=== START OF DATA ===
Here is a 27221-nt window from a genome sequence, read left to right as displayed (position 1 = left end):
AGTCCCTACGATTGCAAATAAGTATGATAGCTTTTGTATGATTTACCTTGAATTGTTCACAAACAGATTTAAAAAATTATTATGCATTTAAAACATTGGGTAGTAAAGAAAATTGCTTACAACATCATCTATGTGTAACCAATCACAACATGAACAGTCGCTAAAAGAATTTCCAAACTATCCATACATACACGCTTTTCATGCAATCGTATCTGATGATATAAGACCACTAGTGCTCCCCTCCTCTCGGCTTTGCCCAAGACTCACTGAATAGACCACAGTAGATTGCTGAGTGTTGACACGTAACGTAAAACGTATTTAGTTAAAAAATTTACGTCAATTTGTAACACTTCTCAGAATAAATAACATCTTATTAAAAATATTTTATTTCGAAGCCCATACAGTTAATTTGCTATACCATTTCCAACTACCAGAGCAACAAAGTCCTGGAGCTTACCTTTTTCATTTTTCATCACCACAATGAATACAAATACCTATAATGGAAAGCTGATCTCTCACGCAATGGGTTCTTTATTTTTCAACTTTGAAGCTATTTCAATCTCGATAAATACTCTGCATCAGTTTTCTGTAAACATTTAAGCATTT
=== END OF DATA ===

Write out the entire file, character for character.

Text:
Here is a 27221-nt window from a genome sequence, read left to right as displayed (position 1 = left end):
AGTCCCTACGATTGCAAATAAGTATGATAGCTTTTGTATGATTTACCTTGAATTGTTCACAAACAGATTTAAAAAATTATTATGCATTTAAAACATTGGGTAGTAAAGAAAATTGCTTACAACATCATCTATGTGTAACCAATCACAACATGAACAGTCGCTAAAAGAATTTCCAAACTATCCATACATACACGCTTTTCATGCAATCGTATCTGATGATATAAGACCACTAGTGCTCCCCTCCTCTCGGCTTTGCCCAAGACTCACTGAATAGACCACAGTAGATTGCTGAGTGTTGACACGTAACGTAAAACGTATTTAGTTAAAAAATTTACGTCAATTTGTAACACTTCTCAGAATAAATAACATCTTATTAAAAATATTTTATTTCGAAGCCCATACAGTTAATTTGCTATACCATTTCCAACTACCAGAGCAACAAAGTCCTGGAGCTTACCTTTTTCATTTTTCATCACCACAATGAATACAAATACCTATAATGGAAAGCTGATCTCTCACGCAATGGGTTCTTTATTTTTCAACTTTGAAGCTATTTCAATCTCGATAAATACTCTGCATCAGTTTTCTGTAAACATTTAAGCATTT